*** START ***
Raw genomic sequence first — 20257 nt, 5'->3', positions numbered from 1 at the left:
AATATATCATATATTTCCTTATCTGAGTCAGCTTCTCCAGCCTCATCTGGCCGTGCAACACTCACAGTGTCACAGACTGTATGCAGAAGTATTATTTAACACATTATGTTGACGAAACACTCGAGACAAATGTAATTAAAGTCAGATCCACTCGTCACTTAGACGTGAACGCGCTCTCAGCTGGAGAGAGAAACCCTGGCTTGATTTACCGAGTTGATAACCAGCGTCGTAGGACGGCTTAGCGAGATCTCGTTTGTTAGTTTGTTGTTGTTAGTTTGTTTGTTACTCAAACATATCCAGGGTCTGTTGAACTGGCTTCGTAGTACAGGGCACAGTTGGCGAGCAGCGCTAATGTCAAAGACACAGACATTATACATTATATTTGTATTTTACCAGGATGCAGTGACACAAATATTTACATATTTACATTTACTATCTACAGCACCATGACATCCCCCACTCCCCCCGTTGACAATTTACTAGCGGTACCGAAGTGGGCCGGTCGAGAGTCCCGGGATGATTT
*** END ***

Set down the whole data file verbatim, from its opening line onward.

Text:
Raw genomic sequence first — 20257 nt, 5'->3', positions numbered from 1 at the left:
AATATATCATATATTTCCTTATCTGAGTCAGCTTCTCCAGCCTCATCTGGCCGTGCAACACTCACAGTGTCACAGACTGTATGCAGAAGTATTATTTAACACATTATGTTGACGAAACACTCGAGACAAATGTAATTAAAGTCAGATCCACTCGTCACTTAGACGTGAACGCGCTCTCAGCTGGAGAGAGAAACCCTGGCTTGATTTACCGAGTTGATAACCAGCGTCGTAGGACGGCTTAGCGAGATCTCGTTTGTTAGTTTGTTGTTGTTAGTTTGTTTGTTACTCAAACATATCCAGGGTCTGTTGAACTGGCTTCGTAGTACAGGGCACAGTTGGCGAGCAGCGCTAATGTCAAAGACACAGACATTATACATTATATTTGTATTTTACCAGGATGCAGTGACACAAATATTTACATATTTACATTTACTATCTACAGCACCATGACATCCCCCACTCCCCCCGTTGACAATTTACTAGCGGTACCGAAGTGGGCCGGTCGAGAGTCCCGGGATGATTT